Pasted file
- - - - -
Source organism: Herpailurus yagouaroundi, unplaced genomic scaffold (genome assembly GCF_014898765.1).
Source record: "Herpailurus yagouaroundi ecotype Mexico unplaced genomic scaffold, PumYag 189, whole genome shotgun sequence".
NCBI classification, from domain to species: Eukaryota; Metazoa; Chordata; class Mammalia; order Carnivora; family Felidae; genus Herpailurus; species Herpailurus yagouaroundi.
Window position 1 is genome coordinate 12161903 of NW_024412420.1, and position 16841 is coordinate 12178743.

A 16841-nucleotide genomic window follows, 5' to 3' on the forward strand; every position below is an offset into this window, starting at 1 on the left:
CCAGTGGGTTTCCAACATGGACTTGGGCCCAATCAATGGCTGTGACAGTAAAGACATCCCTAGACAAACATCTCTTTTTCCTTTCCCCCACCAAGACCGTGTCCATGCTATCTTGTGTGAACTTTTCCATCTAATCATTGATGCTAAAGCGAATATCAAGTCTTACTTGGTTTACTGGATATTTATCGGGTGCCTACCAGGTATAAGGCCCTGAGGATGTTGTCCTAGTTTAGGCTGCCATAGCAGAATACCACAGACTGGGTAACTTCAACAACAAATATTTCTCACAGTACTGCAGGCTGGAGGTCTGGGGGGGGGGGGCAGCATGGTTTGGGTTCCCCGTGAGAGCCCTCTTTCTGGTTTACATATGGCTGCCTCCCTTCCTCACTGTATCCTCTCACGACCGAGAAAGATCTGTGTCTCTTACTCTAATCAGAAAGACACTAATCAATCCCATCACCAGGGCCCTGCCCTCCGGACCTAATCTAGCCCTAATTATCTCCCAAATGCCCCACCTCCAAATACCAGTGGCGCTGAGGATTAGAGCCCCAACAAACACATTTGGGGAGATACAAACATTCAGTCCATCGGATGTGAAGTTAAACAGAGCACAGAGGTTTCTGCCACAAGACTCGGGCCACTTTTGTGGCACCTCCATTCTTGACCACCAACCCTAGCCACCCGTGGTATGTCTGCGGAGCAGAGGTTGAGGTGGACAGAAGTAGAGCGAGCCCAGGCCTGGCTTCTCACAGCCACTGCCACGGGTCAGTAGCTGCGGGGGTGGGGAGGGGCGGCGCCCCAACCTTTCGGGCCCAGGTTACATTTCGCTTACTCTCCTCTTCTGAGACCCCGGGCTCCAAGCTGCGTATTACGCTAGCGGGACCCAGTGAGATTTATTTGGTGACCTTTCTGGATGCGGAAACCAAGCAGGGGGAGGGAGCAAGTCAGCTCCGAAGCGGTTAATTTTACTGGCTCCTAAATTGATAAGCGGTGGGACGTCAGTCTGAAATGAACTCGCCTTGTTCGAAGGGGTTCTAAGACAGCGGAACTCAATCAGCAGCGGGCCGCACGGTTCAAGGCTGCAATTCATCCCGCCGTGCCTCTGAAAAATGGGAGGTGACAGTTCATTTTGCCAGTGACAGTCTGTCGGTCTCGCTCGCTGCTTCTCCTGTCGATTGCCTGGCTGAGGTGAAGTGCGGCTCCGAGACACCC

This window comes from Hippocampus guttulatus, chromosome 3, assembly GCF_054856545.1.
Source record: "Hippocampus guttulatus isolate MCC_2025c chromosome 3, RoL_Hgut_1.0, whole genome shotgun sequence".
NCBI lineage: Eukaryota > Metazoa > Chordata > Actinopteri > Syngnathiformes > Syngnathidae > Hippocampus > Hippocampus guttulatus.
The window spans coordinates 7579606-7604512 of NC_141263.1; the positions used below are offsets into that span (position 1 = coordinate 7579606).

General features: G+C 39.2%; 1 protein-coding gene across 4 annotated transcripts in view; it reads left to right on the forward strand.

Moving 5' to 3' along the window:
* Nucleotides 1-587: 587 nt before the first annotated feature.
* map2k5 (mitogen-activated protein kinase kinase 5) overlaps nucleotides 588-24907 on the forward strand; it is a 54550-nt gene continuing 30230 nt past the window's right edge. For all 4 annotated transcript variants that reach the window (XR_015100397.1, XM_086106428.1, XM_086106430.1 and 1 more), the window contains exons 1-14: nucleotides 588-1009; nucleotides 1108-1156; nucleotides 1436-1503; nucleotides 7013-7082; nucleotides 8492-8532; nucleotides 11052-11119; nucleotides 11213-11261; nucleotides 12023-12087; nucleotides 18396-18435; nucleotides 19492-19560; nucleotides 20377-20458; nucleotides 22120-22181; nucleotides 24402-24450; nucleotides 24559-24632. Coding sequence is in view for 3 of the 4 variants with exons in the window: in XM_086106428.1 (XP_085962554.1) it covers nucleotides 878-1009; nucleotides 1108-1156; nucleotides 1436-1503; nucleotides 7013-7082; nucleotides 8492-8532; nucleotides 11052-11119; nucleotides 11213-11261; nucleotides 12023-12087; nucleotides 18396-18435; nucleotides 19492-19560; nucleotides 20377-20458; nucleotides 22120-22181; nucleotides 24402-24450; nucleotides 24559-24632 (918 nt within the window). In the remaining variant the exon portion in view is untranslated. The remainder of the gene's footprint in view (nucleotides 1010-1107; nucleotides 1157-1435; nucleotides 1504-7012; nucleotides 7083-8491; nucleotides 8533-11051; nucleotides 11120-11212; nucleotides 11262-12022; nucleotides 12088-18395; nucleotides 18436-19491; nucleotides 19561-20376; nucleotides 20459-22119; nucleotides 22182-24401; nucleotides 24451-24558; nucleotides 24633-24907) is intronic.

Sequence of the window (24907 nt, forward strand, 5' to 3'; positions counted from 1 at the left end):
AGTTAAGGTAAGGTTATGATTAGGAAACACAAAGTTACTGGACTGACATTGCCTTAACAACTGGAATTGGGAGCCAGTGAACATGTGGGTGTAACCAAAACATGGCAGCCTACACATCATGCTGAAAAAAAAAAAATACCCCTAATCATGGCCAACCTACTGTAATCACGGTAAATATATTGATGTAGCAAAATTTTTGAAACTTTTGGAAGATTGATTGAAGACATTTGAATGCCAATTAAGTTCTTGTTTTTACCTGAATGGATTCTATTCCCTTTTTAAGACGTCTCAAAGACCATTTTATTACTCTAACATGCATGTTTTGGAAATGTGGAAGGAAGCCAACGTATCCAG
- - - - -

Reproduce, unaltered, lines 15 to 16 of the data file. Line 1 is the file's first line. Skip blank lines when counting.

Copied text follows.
Sequence of the window (24907 nt, forward strand, 5' to 3'; positions counted from 1 at the left end):
AGTTAAGGTAAGGTTATGATTAGGAAACACAAAGTTACTGGACTGACATTGCCTTAACAACTGGAATTGGGAGCCAGTGAACATGTGGGTGTAACCAAAACATGGCAGCCTACACATCATGCTGAAAAAAAAAAAATACCCCTAATCATGGCCAACCTACTGTAATCACGGTAAATATATTGATGTAGCAAAATTTTTGAAACTTTTGGAAGATTGATTGAAGACATTTGAATGCCAATTAAGTTCTTGTTTTTACCTGAATGGATTCTATTCCCTTTTTAAGACGTCTCAAAGACCATTTTATTACTCTAACATGCATGTTTTGGAAATGTGGAAGGAAGCCAACGTATCCAG